• Class 2 National Insurance £3.15 per week on profits over £6,725 per year
  • Class 4 National Insurance 9.73% on profits between £11,909 and £50,270 and 2.73%  thereafter.
self employed tax rates 22-23
Self Employed Tax Rates 22-23

An Example of How to Calculate Self-Employment Tax

Your business profits for the tax year 2022-23 are £20,000. You have no other forms of income for the tax year and this is your first year of self-employment. Your tax bill will be £2,437.05 calculated as:

  • Income tax £1,486 (£20,000 – £12,570)
  • Class 2 national insurance £163.80 (£3.15 x 52 weeks)
  • Class 4 national insurance £787.25 (£20,000 – £11,909 x 9.73%)

In addition, as your tax bill is over £1,000 for 2022-23 you’ll be required to make an advance payment towards your next years tax bill. This is known as a payment on account and is calculated as 50% of the current years tax bill £1,218.53 (2,437.05 x 50%).

The total payment required £3,655.58 by 31 January 2024, along with completing your tax return online by the same date.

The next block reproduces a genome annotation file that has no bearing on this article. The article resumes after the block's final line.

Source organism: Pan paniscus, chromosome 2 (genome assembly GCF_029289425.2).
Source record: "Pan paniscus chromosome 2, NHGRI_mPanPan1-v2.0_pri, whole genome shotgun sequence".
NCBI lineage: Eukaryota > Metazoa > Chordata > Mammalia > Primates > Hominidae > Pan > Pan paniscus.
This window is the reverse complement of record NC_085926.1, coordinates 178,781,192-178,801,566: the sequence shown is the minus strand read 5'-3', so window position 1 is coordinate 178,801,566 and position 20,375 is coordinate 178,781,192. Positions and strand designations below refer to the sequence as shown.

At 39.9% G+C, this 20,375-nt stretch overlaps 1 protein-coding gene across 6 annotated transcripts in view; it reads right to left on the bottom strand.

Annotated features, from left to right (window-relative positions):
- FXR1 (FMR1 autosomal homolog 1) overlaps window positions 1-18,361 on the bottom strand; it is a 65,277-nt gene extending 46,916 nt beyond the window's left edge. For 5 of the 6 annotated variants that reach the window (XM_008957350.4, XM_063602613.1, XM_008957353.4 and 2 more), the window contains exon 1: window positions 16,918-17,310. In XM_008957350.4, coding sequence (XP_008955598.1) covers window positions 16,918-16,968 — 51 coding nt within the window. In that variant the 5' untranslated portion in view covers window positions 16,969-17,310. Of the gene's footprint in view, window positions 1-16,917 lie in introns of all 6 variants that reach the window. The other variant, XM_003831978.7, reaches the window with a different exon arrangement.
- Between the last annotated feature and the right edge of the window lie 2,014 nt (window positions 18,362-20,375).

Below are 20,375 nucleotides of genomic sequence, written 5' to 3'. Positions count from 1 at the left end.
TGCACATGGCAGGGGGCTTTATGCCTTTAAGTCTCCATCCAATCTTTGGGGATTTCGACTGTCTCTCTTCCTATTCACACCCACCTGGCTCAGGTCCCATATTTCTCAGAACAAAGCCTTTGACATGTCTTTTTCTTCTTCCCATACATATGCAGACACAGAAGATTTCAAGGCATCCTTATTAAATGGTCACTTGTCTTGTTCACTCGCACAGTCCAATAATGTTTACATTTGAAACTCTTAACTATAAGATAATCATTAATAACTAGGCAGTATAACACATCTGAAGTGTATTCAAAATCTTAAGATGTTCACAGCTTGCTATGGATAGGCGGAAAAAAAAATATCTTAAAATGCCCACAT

example self-employment tax
An Example of How to Calculate Self-Employment Tax

Do You Have to Pay Tax in Your First Year of Self-Employment?

There is no tax exemption because it is your first year of self-employment. Once your income goes over the £1,000 tax-free threshold, you’ll need to register with HMRC and start paying taxes and national insurance depending on how much money you are making.

Depending on when you start self-employment, it can be up to 18 months before you have to file a tax return and pay any tax you owe. Given the length of time it is a good idea to set money aside by budgeting for your tax bill.

Watch out as well. If this is your first year of self-employment your tax bill could be 50% higher because you’ll need to pay a contribution towards your next tax bill.

How You Pay National Insurance When You’re Self-Employed

National Insurance is a type of tax where UK workers (whether employed or self-employed) pay into a ‘pot’. This will then entitle them to claim certain state benefits such as: